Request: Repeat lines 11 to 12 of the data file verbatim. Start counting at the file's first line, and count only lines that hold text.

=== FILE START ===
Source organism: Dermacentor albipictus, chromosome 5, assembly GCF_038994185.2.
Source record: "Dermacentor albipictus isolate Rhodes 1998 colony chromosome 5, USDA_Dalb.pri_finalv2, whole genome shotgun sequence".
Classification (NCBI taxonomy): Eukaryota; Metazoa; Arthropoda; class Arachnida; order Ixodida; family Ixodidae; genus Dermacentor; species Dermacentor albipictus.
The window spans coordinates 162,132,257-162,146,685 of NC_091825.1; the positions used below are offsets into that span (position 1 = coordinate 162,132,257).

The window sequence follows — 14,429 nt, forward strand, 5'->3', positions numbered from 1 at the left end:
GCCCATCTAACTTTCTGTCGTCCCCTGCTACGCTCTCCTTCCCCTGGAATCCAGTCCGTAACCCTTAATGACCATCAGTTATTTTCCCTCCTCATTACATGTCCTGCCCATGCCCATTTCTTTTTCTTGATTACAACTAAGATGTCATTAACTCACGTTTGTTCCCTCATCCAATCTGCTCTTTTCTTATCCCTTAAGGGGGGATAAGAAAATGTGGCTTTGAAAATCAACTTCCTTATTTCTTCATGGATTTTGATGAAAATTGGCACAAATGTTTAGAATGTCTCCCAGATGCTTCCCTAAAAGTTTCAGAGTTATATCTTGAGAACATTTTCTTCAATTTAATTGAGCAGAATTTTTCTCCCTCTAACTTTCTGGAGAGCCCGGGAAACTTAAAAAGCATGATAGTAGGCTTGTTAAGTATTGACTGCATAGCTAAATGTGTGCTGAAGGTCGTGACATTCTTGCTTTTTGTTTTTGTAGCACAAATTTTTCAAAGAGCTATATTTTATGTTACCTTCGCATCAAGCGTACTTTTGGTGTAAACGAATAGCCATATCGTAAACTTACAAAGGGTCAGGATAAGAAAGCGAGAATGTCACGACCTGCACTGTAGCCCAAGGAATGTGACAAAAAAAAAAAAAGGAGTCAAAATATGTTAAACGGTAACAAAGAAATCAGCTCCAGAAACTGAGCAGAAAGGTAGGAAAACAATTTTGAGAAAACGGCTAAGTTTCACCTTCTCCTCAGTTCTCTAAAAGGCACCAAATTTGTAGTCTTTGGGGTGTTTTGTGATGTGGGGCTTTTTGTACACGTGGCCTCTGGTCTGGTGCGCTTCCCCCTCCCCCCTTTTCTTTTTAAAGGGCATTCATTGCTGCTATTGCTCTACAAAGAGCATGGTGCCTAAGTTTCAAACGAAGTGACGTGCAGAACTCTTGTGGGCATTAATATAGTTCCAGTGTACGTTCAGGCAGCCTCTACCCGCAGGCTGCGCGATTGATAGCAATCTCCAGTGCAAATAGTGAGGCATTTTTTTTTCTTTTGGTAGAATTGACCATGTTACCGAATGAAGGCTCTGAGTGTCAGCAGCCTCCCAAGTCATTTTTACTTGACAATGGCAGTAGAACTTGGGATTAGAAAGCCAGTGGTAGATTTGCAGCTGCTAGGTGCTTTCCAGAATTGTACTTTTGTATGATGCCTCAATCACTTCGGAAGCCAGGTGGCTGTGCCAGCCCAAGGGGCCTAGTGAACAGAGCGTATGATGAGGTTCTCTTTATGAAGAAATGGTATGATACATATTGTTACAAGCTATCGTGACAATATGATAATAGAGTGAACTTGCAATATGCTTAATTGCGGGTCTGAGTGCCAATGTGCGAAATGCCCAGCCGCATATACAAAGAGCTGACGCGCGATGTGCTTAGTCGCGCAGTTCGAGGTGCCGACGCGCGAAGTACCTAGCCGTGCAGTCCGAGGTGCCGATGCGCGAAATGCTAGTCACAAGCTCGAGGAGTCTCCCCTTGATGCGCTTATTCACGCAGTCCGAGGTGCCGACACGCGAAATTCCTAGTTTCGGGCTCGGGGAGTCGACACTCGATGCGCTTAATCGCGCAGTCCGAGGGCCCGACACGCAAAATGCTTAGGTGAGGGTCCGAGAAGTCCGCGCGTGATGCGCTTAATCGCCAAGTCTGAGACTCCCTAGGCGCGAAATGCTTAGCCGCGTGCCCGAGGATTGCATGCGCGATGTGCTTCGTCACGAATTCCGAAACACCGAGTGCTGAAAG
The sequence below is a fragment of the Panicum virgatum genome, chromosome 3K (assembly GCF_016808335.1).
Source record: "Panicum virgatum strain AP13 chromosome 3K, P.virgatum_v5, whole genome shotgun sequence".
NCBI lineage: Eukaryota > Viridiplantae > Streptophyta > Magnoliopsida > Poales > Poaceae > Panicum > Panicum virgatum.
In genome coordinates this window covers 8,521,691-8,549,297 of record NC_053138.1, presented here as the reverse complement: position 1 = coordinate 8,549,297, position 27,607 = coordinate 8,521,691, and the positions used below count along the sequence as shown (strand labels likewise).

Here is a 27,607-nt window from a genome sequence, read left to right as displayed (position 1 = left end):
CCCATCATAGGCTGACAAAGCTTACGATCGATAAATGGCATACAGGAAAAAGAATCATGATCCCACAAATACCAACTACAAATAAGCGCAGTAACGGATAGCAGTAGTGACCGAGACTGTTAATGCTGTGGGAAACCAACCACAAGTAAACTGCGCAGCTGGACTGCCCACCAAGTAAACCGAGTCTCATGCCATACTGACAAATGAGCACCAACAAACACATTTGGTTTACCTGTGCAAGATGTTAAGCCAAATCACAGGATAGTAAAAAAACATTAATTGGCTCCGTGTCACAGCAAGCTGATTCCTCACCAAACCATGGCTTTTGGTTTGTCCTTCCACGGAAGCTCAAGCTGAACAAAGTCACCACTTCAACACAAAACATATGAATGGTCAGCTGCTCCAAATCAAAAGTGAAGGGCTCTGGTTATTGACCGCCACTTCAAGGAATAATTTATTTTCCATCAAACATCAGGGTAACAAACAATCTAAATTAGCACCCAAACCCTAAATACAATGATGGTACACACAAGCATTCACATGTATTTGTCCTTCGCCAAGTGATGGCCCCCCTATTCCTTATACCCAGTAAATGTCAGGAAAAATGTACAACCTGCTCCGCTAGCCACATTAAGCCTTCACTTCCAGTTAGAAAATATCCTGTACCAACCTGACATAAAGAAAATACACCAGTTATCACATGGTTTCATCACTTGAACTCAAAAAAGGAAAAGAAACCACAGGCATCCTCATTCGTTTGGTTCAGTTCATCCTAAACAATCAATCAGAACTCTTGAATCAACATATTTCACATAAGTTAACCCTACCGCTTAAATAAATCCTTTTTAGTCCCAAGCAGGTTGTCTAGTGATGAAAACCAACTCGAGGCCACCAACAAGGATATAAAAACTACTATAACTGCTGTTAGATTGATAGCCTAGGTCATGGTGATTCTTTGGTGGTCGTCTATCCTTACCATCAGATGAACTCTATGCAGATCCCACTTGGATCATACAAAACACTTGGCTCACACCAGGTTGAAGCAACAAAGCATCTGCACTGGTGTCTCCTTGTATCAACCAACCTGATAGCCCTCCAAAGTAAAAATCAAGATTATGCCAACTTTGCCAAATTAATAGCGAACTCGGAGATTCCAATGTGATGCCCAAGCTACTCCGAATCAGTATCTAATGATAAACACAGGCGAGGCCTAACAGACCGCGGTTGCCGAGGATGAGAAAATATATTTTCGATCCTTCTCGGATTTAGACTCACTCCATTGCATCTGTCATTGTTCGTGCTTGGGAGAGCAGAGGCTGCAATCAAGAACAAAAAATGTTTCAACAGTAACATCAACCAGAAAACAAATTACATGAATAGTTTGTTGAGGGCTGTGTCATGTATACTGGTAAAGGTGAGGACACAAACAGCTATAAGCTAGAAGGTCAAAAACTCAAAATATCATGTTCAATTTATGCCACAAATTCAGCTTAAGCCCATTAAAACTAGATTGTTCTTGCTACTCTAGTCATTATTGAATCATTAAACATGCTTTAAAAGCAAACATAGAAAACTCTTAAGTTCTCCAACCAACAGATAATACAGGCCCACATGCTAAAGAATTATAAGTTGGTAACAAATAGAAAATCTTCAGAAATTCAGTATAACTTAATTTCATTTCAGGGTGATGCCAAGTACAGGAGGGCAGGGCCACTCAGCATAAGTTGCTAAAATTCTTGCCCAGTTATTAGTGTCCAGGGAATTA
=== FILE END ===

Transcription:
Here is a 27,607-nt window from a genome sequence, read left to right as displayed (position 1 = left end):
CCCATCATAGGCTGACAAAGCTTACGATCGATAAATGGCATACAGGAAAAAGAATCATGATCCCACAAATACCAACTACAAATAAGCGCAGTAACGGATAGCAGTAGTGACCGAGACTGTTAATGCTGTGGGAAACCAACCACAAGTAAACTGCGCAGCTGGACTGCCCACCAAGTAAACCGAGTCTCATGCCATACTGACAAATGAGCACCAACAAACACATTTGGTTTACCTGTGCAAGATGTTAAGCCAAATCACAGGATAGTAAAAAAACATTAATTGGCTCCGTGTCACAGCAAGCTGATTCCTCACCAAACCATGGCTTTTGGTTTGTCCTTCCACGGAAGCTCAAGCTGAACAAAGTCACCACTTCAACACAAAACATATGAATGGTCAGCTGCTCCAAATCAAAAGTGAAGGGCTCTGGTTATTGACCGCCACTTCAAGGAATAATTTATTTTCCATCAAACATCAGGGTAACAAACAATCTAAATTAGCACCCAAACCCTAAATACAATGATGGTACACACAAGCATTCACATGTATTTGTCCTTCGCCAAGTGATGGCCCCCCTATTCCTTATACCCAGTAAATGTCAGGAAAAATGTACAACCTGCTCCGCTAGCCACATTAAGCCTTCACTTCCAGTTAGAAAATATCCTGTACCAACCTGACATAAAGAAAATACACCAGTTATCACATGGTTTCATCACTTGAACTCAAAAAAGGAAAAGAAACCACAGGCATCCTCATTCGTTTGGTTCAGTTCATCCTAAACAATCAATCAGAACTCTTGAATCAACATATTTCACATAAGTTAACCCTACCGCTTAAATAAATCCTTTTTAGTCCCAAGCAGGTTGTCTAGTGATGAAAACCAACTCGAGGCCACCAACAAGGATATAAAAACTACTATAACTGCTGTTAGATTGATAGCCTAGGTCATGGTGATTCTTTGGTGGTCGTCTATCCTTACCATCAGATGAACTCTATGCAGATCCCACTTGGATCATACAAAACACTTGGCTCACACCAGGTTGAAGCAACAAAGCATCTGCACTGGTGTCTCCTTGTATCAACCAACCTGATAGCCCTCCAAAGTAAAAATCAAGATTATGCCAACTTTGCCAAATTAATAGCGAACTCGGAGATTCCAATGTGATGCCCAAGCTACTCCGAATCAGTATCTAATGATAAACACAGGCGAGGCCTAACAGACCGCGGTTGCCGAGGATGAGAAAATATATTTTCGATCCTTCTCGGATTTAGACTCACTCCATTGCATCTGTCATTGTTCGTGCTTGGGAGAGCAGAGGCTGCAATCAAGAACAAAAAATGTTTCAACAGTAACATCAACCAGAAAACAAATTACATGAATAGTTTGTTGAGGGCTGTGTCATGTATACTGGTAAAGGTGAGGACACAAACAGCTATAAGCTAGAAGGTCAAAAACTCAAAATATCATGTTCAATTTATGCCACAAATTCAGCTTAAGCCCATTAAAACTAGATTGTTCTTGCTACTCTAGTCATTATTGAATCATTAAACATGCTTTAAAAGCAAACATAGAAAACTCTTAAGTTCTCCAACCAACAGATAATACAGGCCCACATGCTAAAGAATTATAAGTTGGTAACAAATAGAAAATCTTCAGAAATTCAGTATAACTTAATTTCATTTCAGGGTGATGCCAAGTACAGGAGGGCAGGGCCACTCAGCATAAGTTGCTAAAATTCTTGCCCAGTTATTAGTGTCCAGGGAATTA